What kind of name for a magazine is Traffic? It clearly nods to web traffic — the conventional measure of a modern media operation. But one can also traffic in ideas. Or goods. When the word was coined in the 16th century, “traffic” meant “to carry on trade.” Today, traffic has become an online commodity — a resource to be mined and processed — and yet the digital world has managed to preserve all the haggling and commotion and profanity of the ancient bazaars where the word first came into use.

Traffic magazine uses the tools of journalism to examine the media itself, to analyze the industry as it reinvents itself in the digital age. After nine months of scouring databases, digging into financial filings, and interviewing sources, we’ve produced an inaugural issue that covers everything from the media’s ineffective pricing strategies to a revolution in ad blocking to the rise of video games as a spectator sport.

I became interested in the economics of digital media four years ago, when I helped political writer Andrew Sullivan launch his blog the Dish as an independent media company. My job was to produce editorial content while also running the business side of the operation. There were plenty of resources to lean on to master the basics of operating a small business (thank you, “Limited Liability Companies for Dummies”). It was much harder to find solid intel on how to turn a profit in digital media.

At the Dish, we regularly churned out 50 posts a day — roughly one every 15 minutes during peak hours. “We’re building the car as we drive it,” Andrew liked to say. And as we pressed the pedal to the floor, we hardly had a second to glance up and see if we might be heading over a cliff. So we tapped the brakes: Andrew closed the Dish in early 2015, and I’ve spent most of my time since trying to better understand the business of media. The product of my efforts is the magazine you have before you.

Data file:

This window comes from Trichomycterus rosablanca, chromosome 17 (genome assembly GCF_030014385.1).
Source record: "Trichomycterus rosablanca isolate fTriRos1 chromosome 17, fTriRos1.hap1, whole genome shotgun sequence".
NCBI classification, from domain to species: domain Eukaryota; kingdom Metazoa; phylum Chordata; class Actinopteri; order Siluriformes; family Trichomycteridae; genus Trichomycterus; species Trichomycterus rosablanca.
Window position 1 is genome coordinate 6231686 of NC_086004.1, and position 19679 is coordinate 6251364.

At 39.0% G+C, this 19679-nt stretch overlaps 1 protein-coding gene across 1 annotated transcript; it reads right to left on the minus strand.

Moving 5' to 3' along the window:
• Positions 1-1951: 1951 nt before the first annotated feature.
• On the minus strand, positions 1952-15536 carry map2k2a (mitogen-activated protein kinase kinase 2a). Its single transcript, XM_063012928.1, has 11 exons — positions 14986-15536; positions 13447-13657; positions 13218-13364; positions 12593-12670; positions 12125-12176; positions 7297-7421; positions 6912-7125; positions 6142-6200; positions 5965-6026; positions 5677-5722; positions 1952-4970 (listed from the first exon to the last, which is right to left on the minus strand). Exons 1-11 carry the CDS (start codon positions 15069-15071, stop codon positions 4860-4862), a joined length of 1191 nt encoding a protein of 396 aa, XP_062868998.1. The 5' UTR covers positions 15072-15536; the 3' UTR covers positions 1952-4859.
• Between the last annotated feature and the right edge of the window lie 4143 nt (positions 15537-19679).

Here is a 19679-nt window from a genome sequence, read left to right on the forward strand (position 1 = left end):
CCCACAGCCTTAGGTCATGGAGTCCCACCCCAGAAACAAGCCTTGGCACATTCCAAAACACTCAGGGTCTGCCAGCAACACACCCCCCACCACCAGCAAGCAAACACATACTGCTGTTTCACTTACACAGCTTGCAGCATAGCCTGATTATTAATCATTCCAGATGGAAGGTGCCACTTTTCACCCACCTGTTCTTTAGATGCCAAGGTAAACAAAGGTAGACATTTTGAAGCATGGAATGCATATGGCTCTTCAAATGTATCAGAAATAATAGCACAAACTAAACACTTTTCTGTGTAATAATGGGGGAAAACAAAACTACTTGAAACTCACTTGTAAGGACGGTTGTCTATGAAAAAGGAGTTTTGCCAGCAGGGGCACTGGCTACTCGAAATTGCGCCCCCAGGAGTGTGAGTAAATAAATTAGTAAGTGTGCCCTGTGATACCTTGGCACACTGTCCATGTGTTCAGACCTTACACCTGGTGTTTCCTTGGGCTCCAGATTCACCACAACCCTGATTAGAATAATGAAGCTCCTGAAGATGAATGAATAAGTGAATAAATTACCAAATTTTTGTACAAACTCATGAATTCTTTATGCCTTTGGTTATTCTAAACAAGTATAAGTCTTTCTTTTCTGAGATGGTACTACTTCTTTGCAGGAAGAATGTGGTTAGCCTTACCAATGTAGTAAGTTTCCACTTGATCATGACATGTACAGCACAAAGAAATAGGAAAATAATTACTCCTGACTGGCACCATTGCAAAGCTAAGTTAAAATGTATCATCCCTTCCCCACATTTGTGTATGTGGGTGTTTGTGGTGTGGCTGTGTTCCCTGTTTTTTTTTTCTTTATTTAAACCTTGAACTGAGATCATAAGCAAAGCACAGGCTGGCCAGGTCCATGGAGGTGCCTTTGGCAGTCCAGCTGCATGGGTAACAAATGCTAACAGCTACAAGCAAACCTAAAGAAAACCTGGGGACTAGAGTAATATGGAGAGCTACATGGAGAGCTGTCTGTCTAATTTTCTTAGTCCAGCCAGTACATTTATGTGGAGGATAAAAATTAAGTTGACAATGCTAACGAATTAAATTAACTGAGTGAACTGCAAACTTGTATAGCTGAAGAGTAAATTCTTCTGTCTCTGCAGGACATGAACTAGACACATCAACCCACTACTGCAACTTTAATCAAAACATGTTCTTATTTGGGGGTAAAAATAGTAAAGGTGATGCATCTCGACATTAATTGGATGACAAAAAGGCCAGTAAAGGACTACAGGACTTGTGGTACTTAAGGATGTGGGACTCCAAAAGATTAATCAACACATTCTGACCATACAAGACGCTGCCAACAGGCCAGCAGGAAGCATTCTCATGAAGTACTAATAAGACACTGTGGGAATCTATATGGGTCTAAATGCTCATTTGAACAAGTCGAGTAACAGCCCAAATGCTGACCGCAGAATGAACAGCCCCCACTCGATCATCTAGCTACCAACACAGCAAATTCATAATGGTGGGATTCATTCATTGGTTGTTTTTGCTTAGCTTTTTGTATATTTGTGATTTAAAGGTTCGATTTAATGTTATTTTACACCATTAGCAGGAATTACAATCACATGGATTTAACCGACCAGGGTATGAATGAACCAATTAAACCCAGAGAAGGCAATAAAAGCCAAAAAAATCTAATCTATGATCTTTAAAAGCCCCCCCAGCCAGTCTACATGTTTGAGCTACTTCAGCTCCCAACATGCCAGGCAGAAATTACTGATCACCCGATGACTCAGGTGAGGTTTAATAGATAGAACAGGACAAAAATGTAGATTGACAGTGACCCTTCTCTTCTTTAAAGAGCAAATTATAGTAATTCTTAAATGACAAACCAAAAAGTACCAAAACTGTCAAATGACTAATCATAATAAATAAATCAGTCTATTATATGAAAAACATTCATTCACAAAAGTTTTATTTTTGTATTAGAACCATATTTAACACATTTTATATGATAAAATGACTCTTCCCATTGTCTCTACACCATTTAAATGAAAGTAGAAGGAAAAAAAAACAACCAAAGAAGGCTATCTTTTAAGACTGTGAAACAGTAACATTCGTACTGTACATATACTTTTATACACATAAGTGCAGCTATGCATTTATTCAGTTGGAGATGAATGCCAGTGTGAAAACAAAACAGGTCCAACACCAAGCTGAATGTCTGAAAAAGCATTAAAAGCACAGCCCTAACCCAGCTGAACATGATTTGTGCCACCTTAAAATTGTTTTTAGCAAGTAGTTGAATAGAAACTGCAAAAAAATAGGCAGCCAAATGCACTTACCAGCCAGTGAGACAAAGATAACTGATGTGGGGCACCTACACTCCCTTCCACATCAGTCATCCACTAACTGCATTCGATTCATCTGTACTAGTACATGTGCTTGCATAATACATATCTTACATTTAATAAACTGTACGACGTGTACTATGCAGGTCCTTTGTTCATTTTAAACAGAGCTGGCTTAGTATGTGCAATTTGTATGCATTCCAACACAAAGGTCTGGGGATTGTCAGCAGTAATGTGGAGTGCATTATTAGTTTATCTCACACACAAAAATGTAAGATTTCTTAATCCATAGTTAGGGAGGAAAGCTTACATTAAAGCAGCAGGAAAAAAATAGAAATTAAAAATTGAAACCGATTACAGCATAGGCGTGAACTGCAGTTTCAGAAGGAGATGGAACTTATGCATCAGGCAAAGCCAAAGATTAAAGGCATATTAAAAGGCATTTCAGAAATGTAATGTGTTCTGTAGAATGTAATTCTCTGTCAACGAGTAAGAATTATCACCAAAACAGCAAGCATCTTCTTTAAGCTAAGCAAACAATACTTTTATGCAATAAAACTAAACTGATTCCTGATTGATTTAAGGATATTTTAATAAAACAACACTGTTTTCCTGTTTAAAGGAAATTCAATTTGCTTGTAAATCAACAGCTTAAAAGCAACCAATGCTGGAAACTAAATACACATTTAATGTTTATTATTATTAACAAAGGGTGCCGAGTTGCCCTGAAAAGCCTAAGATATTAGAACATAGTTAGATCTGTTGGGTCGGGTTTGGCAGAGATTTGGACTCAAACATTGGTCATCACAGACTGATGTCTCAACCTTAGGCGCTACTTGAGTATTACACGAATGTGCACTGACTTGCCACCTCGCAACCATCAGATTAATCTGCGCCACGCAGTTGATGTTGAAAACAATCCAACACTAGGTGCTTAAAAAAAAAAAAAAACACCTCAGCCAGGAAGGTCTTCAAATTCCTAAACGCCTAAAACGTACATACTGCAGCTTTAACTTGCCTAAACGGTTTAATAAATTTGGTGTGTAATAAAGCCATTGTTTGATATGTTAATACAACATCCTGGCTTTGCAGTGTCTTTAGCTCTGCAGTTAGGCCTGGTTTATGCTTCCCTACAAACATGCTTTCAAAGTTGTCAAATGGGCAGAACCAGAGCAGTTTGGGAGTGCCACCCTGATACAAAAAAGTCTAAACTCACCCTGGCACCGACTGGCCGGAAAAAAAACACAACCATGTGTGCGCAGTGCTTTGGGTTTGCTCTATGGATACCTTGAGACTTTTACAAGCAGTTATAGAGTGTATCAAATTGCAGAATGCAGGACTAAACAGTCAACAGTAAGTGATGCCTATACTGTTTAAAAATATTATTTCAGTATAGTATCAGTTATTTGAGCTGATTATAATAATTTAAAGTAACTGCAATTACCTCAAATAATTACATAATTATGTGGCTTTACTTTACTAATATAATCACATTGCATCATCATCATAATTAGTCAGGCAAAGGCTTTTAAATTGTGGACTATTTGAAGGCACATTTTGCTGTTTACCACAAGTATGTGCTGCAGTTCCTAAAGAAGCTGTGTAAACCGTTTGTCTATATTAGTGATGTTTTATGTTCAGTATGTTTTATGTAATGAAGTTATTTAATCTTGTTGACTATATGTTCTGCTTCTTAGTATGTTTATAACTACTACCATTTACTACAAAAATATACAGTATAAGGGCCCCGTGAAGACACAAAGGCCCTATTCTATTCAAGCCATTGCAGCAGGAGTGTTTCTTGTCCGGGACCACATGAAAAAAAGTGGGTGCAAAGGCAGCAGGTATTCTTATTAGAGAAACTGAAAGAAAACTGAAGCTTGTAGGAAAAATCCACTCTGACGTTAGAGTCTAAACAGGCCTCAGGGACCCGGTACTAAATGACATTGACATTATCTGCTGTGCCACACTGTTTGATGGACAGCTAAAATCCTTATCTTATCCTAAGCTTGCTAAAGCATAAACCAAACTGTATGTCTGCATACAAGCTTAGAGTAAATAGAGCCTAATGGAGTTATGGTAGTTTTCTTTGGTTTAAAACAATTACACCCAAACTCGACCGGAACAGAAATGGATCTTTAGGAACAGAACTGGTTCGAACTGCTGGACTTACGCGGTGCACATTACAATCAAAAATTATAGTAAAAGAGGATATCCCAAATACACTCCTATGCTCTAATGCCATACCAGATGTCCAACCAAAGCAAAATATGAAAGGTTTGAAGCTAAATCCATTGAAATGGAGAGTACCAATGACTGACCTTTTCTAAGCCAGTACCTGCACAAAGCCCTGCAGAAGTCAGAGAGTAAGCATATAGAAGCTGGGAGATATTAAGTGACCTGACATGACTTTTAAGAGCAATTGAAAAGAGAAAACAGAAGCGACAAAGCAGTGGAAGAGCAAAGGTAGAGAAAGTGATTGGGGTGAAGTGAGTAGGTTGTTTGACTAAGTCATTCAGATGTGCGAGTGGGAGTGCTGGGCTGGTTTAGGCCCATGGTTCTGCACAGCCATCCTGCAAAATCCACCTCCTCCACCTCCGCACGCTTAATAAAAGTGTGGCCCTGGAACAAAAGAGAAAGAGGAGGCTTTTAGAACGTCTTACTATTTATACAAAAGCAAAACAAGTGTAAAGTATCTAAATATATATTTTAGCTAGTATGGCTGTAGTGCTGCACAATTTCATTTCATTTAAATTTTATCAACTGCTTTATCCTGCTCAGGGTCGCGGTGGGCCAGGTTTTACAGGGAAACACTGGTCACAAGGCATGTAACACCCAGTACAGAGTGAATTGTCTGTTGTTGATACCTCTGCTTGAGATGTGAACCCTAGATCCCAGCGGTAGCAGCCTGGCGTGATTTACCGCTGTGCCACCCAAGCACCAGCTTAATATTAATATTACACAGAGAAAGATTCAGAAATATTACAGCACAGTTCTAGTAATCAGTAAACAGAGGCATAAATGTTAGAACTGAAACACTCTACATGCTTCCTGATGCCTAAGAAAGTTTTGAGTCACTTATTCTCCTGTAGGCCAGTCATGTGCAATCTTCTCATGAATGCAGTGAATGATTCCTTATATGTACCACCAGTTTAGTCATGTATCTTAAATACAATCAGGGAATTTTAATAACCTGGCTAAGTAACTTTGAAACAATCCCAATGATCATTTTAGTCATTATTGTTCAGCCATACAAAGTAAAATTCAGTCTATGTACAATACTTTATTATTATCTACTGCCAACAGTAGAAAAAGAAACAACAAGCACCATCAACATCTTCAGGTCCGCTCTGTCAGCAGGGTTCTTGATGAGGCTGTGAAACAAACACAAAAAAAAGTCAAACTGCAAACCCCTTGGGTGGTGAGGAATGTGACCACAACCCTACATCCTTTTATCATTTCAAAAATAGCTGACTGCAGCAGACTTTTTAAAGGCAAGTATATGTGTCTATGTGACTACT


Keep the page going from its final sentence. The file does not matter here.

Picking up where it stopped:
Much like our financial backer, the software company Piano, Traffic is obsessed with data. Our mandate is to spin numbers into narrative, to offer the utility of a trade magazine with the readability of a newsstand glossy. We want to give media executives the information they need to build sustainable businesses — without boring them to death.

At the Dish, we brought in $1.87 million in subscriber revenue over the course of two years — modest by media company standards, but impressive for a website with a single-digit staff. Our subscriptions started at $19.99 a year, but under our pay-what-you-want model, a full 20 percent of subscribers paid $25 or more. One reader gave $25,000. When we shut the business down, it had around a 40 percent profit margin.

We spent countless hours at the Dish debating the virtues of programmatic ads, newsletters, and other revenue generators. Those kinds of discussions continue today inside media operations around the world. My hope is that Traffic will enrich those conversations.

Despite what you’re reading about the media’s dire straits, the same tools that destroyed many of the industry’s old business models can be used to create new and better ones. Traffic isn’t here to rehash the same old stories about how the media is dying. Instead, we want to show how it’s being reborn.